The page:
Abandon all weakness, ye who enter here.

The Unbent Horseshoe

Some of you know the effect of just one day with Chris Rider, and why he's a mentor that will always be close to my heart. If you don't, I'd like to fill you in a bit.

Chris Rider is one of the top professional oldtime strongmen alive, and he hosts an event all over the U.S. called the Coney Island Strongman Seminar for people to get professional, one-on-one coaching on how to, you know, the simple stuff: bend steel horseshoes, drive nails through a board with your hands, scroll a metal bar like a pretzel, bend reinforced construction bars like taffy, etc.

(If you are ever at liberty to attend one of these seminars, no matter how interested you are in the feats, I'd highly recommend you go. The mental training alone is enough to positively apply to every aspect of your life.)

Having him teach me to bend horseshoes was an incredible turning point in my life, because something that seemed so incredibly impossible suddenly became not just possible, but accomplished.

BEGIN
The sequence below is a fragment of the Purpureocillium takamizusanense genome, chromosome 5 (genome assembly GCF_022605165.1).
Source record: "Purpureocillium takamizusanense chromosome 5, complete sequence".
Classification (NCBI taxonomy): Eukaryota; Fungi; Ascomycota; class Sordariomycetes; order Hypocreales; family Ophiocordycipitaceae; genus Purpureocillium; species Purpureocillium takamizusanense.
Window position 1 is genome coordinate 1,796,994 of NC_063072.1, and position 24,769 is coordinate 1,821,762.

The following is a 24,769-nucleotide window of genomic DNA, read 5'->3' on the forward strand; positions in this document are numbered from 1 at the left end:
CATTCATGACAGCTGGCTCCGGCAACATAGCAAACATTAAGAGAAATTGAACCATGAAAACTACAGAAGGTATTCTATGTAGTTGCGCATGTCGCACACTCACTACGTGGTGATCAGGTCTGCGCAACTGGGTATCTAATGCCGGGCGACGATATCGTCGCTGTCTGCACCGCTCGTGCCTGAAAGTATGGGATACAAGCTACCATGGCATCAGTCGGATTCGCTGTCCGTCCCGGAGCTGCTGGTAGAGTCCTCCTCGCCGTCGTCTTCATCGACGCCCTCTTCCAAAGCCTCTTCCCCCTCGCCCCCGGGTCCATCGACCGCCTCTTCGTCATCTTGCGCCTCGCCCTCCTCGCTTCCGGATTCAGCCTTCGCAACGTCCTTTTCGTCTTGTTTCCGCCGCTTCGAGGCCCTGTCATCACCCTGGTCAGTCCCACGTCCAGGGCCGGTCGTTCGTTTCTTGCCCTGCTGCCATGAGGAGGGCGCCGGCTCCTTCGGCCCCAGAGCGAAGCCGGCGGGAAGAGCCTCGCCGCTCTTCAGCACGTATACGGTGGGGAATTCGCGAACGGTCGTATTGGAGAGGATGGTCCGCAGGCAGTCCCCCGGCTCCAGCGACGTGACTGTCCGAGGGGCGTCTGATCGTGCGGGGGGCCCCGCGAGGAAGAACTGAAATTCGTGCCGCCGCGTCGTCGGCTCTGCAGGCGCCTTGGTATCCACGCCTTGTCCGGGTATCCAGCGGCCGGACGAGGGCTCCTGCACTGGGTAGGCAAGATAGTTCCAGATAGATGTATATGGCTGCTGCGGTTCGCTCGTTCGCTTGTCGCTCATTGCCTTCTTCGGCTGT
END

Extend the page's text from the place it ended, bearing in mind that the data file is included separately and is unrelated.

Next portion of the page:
After rolling up a frying pan like newspaper and ripping through some thick phonebooks, I bent two horseshoes in my first seminar with Chris: one that I fully hearted (bent into a heart shape), and one that I wasn't able to heart that day.

I've been training my overall strength daily since then, and I'm confident I have more than enough strength to bend the second horseshoe like Beckham, but I have found more motivation in leaving this horseshoe unbent.

To me, this horseshoe is a symbol. There are not many oldtime strongmen in the world, and to prevail at something uncommon, you need to put in an uncommon amount of effort.

It will be draining and painful, for sure. If it were easy, there would everyone would be jumping at the chance to put in some uncommon effort and perseverance. But when I look at this horseshoe, I remember two things: one, how gratifying that pain and effort became when turned to triumph and, two, that you can put in a world of effort, but there's always more work to do.

I now view the world as an unbent horseshoe. Note that I don't say unbendable; just because a goal is difficult or out of reach doesn't make stretching your arm impossible. But the world is there, unbent, waiting for someone with the power of will to shape it to their desires.